The promise and uncertainty of ‘breakthroughs’
Each case is unique in people with spinal cord injury: the level of paralysis, and loss of sensation and function relate to the type of injury and its location. Injuries as a result of stab wounds or infection may result in different outcomes from those incurred as a result of trauma from a car accident or serious fall. The previous health of those injured, the care received at the time of injury, and the type of rehabilitation they access can all impact on subsequent health and mobility.
Such variability means caution needs to accompany claims of “man walking again” – particularly when reports relate to a single individual.
In the case that was linked to the Australian of the Year award, the actual 2013 study focused on whether it was safe to take the patient’s own nerves and other cells from the nose and place these into the damaged region of the spine. While the researchers themselves recommended caution in interpreting the results, accompanying media reports focused on the outcome from just one of the six participants.
While the outcome was significant for the gentleman involved, we simply do not know whether recovery may have occurred for this individual even without stem cells, given the type of injury (stab wounds), the level of injury, the accompanying rehabilitation that he received or a combination of these factors. It cannot be assumed a similar outcome would be the case for all people with spinal injury.
We are not there yet – but there is hope
Finding a way to alleviate the suffering of those with spinal cord injury, and many other conditions, drives the work of thousands of researchers and doctors around the globe. But stem cells are not a “silver bullet” and should not be immune from careful evaluation in clinical trials.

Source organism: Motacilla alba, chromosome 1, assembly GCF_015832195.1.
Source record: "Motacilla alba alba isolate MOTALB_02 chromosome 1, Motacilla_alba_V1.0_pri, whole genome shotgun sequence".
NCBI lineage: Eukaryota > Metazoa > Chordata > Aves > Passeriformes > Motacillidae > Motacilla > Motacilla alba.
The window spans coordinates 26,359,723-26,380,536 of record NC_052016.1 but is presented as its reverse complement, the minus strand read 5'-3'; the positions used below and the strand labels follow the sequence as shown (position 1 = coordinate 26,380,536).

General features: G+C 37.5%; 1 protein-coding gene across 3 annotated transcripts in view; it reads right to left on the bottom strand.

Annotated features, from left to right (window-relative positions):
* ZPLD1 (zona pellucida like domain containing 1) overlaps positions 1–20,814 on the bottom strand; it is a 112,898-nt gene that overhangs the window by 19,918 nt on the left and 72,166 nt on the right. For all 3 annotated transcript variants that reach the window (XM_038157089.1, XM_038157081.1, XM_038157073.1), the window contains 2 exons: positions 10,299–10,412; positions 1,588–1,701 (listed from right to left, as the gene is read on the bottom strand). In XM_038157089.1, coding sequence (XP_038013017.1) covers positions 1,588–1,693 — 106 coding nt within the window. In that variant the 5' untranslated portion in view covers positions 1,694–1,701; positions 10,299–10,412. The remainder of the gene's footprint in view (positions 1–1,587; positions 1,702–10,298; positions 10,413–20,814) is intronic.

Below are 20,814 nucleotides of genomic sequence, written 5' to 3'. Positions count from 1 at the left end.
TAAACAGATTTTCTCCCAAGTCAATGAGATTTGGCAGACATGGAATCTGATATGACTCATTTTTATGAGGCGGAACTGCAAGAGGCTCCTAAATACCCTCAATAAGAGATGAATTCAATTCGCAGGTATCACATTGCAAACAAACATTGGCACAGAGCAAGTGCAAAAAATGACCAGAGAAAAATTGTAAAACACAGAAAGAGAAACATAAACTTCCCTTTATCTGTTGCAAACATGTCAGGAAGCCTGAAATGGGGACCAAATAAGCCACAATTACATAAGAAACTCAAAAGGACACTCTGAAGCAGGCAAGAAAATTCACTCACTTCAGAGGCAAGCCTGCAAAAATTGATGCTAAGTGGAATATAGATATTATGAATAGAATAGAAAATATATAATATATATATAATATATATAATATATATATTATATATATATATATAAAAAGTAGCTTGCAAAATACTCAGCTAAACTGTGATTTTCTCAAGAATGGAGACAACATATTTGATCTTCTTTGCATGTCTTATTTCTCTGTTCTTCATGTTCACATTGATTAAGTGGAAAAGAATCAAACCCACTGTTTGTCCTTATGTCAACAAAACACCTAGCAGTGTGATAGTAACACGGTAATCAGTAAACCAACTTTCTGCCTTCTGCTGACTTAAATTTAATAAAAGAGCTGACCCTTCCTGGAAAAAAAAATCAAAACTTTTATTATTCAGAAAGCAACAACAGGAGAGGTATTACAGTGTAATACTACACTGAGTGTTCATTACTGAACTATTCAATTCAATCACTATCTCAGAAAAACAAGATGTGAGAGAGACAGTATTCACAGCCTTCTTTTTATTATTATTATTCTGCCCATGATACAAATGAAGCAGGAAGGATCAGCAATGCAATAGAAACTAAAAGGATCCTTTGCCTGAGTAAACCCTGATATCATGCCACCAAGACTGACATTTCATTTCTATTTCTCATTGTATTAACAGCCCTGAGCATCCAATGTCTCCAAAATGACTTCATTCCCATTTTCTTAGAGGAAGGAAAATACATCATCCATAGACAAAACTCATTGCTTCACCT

Failure to proceed with caution could actually cause harm. For example, a paraplegic woman who was also treated with nasal stem cells showed no clinical improvement, and developed a large mucus-secreting tumour in her spine. This case highlights the need for further refinement and assessment in properly conducted clinical trials before nasal stem cells can become part of mainstream medicine.
It’s also worth noting that for spinal cord injury, trials for recovery of function are not limited to the use of stem cells but include approaches focused on promoting health of surviving nerves (neuroprotection), surgery following injury, nerve transfers, electrical stimulation, external physical supports known as exoskeletons, nanotechnology and brain-machine interfaces.
Ultimately, determining which of these approaches will improve the lives of people with spinal injury can only be done through rigorous, ethical research.
Megan Munsie, Head of Education, Ethics, Law & Community Awareness Unit, Stem Cells Australia, University of Melbourne; Andrew Nunn, Adjunct Research Associate , Monash University, and Claire Tanner, Postdoctoral research fellow, University of Melbourne